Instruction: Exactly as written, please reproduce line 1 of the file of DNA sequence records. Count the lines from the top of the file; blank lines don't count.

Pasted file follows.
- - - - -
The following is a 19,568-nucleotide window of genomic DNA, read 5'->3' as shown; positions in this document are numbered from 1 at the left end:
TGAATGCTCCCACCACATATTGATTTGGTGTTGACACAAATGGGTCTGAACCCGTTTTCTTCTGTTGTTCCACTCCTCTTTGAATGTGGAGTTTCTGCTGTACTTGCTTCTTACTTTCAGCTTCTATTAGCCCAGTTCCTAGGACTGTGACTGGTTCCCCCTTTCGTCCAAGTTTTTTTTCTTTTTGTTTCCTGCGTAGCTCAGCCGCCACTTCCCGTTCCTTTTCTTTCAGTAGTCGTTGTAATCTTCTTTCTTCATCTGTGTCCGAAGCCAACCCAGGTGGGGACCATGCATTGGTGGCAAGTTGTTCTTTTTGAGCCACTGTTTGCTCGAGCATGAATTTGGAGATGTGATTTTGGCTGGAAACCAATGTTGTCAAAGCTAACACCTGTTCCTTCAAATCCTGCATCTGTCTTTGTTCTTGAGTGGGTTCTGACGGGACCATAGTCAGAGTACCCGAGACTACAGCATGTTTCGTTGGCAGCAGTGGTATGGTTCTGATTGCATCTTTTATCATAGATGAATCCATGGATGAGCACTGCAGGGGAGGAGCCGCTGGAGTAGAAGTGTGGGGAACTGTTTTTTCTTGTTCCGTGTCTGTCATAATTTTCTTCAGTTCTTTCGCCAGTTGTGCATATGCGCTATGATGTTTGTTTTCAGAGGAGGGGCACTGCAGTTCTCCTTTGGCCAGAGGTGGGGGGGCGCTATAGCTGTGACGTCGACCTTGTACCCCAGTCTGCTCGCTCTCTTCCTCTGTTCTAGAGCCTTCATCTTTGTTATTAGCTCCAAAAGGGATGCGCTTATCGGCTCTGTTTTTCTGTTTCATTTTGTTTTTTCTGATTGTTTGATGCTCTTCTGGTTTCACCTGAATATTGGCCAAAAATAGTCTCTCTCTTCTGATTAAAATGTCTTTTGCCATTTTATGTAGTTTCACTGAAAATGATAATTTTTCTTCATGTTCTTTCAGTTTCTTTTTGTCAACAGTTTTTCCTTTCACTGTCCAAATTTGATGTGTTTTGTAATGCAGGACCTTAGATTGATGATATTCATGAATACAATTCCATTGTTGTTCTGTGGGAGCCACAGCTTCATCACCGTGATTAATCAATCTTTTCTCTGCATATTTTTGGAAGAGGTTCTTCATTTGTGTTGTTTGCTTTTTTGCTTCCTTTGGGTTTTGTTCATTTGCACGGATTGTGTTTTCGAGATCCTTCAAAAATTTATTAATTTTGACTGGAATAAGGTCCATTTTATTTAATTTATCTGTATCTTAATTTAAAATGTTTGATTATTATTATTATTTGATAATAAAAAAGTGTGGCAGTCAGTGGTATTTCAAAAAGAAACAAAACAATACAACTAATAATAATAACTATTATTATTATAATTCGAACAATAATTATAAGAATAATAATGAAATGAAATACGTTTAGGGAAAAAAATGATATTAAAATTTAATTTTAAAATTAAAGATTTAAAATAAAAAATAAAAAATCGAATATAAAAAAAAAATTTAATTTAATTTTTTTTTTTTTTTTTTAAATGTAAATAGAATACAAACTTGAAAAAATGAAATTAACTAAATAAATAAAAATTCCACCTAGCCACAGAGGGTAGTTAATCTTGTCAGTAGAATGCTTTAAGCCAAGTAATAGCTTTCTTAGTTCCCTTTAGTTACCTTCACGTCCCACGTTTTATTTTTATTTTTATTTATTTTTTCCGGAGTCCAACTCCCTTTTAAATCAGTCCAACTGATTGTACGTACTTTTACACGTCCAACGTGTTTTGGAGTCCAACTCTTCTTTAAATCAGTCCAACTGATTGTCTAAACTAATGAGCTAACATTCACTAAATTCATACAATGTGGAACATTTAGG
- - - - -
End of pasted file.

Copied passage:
The following is a 19,568-nucleotide window of genomic DNA, read 5'->3' as shown; positions in this document are numbered from 1 at the left end: